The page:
Veteran Charlotte reporter launches African-American news website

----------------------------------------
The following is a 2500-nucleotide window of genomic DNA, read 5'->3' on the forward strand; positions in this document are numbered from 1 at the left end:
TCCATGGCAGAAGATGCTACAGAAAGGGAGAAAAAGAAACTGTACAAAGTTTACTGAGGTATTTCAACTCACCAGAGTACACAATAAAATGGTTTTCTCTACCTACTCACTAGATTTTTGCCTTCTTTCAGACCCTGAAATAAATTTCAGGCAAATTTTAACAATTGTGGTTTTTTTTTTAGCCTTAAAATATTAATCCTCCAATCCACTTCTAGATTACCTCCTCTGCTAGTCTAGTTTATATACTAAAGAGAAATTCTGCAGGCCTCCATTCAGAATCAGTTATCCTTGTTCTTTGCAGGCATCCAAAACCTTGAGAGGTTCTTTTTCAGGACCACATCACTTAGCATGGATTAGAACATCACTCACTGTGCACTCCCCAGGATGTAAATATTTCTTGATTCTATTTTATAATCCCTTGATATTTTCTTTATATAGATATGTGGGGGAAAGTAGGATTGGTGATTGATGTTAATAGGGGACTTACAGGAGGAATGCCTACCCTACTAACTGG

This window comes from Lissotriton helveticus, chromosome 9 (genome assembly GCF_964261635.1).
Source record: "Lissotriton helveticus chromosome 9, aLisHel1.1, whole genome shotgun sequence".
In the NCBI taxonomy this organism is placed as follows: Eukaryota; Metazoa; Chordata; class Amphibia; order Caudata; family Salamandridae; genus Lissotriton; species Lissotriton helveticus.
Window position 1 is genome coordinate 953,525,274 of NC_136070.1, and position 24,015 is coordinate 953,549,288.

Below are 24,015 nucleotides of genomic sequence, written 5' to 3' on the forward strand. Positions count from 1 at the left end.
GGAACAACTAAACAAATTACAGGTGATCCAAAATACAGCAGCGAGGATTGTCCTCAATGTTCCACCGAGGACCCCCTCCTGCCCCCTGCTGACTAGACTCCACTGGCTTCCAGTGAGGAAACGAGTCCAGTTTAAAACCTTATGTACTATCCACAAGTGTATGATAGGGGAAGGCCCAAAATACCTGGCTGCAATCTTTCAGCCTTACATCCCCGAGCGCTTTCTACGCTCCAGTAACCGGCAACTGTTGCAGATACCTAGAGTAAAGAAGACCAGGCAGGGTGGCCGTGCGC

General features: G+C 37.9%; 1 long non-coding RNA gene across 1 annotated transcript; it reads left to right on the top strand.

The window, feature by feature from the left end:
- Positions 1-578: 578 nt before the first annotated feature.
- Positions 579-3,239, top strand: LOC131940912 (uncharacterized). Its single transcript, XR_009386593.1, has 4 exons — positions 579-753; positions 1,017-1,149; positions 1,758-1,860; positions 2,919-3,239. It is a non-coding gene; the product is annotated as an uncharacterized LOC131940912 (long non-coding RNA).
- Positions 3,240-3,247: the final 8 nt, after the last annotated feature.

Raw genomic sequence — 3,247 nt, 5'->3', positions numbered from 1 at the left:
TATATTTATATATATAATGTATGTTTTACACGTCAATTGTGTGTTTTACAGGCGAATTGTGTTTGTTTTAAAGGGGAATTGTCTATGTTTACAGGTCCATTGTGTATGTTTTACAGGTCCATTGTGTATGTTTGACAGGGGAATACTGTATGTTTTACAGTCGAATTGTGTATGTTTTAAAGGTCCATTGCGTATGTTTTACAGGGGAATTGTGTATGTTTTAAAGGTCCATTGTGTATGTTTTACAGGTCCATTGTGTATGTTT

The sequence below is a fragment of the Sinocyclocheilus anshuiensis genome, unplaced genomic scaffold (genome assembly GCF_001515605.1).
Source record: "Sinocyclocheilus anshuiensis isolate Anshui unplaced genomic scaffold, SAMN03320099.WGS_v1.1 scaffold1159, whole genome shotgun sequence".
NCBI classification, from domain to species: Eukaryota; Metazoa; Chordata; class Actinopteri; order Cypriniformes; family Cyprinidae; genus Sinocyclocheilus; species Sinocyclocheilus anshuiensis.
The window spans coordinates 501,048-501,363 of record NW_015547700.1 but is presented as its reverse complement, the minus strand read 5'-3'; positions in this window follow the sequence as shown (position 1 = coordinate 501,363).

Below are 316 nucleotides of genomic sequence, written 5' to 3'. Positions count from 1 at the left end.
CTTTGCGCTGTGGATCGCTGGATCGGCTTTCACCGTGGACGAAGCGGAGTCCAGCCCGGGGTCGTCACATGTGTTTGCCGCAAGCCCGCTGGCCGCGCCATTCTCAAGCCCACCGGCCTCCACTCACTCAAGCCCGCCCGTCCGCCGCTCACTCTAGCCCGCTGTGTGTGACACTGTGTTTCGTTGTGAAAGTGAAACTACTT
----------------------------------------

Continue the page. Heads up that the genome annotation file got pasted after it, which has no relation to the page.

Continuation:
Last spring, WFAE produced a series we called "Faces of Charlotte's Economy." At the time, we were characterizing our economic problems as a "downturn." Obviously, a lot has changed. The downturn is now a recession, and the government is playing a larger role in trying to revitalize the economy. Over the next few weeks, WFAE will give you more faces of the region's economy - people who are trying to get back on their feet, and people like veteran journalist Glenn Burkins. Burkins saw an opportunity with the election of President Obama. Now, he's trying to capitalize on increased interest in African-American issues and culture with a news web site for the black community. WFAE's Julie Rose reports. The world headquarters of QCityMetro.com are also known as Glenn Burkins' basement. It consists of a computer, desk and chair - a far cry from the comfortable office Burkins had three months ago as a deputy managing editor for The Charlotte Observer. But comfortable isn't what Burkins craves. "I've always had a very bad case of wanderlust," admits Burkins. "I do something for a few years and I'm looking for my next kick." His wanderlust has taken him around the world. The ID tags from his reporting assignments are strung like charms on a metal chain next to his computer. He covered the White House for the Wall Street Journal and Africa for the Philadelphia Inquirer. He thumbs through them, "This is my Rwanda press credential. Uh, Bangladesh - went there with President Clinton." Burkins was at the Charlotte Observer for eight years before embracing a voluntary buyout. He's using the money to launch is latest dream: QCityMetro.com. It's a news website for African Americans in Charlotte. He says it's the most stressful thing he's ever done. "Every morning I'm up at 4 a.m.," says Burkins. "I edit stories, I write stories, I look to see what's on the web - other websites that I can link to." And it goes on like that until 9 or 10 at night. He has to post a steady flow fresh news to keep readers coming back. He hopes to hire some freelance reporters soon - but first he needs to sell some advertising. Ultimately, he wants QCityMetro.com to be the place African Americans in Charlotte go to read about the most important news impacting them: birth and death announcements, church news, health and wellness, local politics - all of it. And all online, which is the need Burkins says is not being met by the monthly Pride Magazine and the weekly Charlotte Post, which bills itself as the Voice of the Black community. "We don't have a monopoly on African American news," says Charlotte Post publisher Gerald Johnson, laughing. He's not threatened by QCityMetro.com because "the bottom line is it's going to inform people about something we aren't doing, then I look at that as a positive and not a negative." There are also a lot of African Americans in Charlotte - particularly young newcomers - who only get their news online. That's QCityMetro's target audience: young, professional and educated, like Allen Price. " I can't think of any venue locally where you can get African American centric news," says Price, while on a lunch break from Bank of America uptown. He's never even heard of The Charlotte Post. But he's ambivalent about the need for a news site targeted at the African American community, because he doesn't think of news as black or white. "I don't want to make the distinction," says Price. "I mean, I think I know enough people in the community to know what's happening in the community. So I don't really need, personally, it'd be useful, but I don't really need, I'm not like 'Oh, I gotta find the black news venue to get the black news in Charlotte.'" He's also getting a lot more of that news on the front page of the daily newspaper, thanks to President Obama, Charlotte Police Chief Rodney Monroe and mayoral candidate Anthony Foxx, to name a few. But even with that coverage, Johnson C. Smith University communications professor Cassandra Wynn says a site like QCityMetro.com has an important role. "What you're gonna have in a niche publication like that is more comprehensive coverage of black opinion leaders, especially on controversial issues," explains Wynn. Whether the story is controversial or not, Burkins says he has an advantage as an African American writing for the African American community. "Mainstream newspapers do a wonderful job writing about the African American community," says Burkins. "They don't do as well writing for the African American community. If they're writing about say Friendship Missionary Baptist Church, they'll say 'The largest church in the African American Community.' They'll feel the need to explain to their readers what this church is." Writing for QCityMetro.com, Burkins says he wouldn't feel the need to explain that. After decades reporting from inside the mainstream media machine, he says he's finally writing in that common language. And though it's a risky move in a tough economy, Johnson C. Smith professor Cassandra Wynn says Burkins' timing couldn't be better. "If you do it anytime, now is the time because I think the Obama campaign - for the African American community - got people interested in politics and in what's happening in the world in a way that I haven't seen before," says Wynn. Which is exactly why Burkins waited until just after the November election to leave the newspaper business and strike out on his own.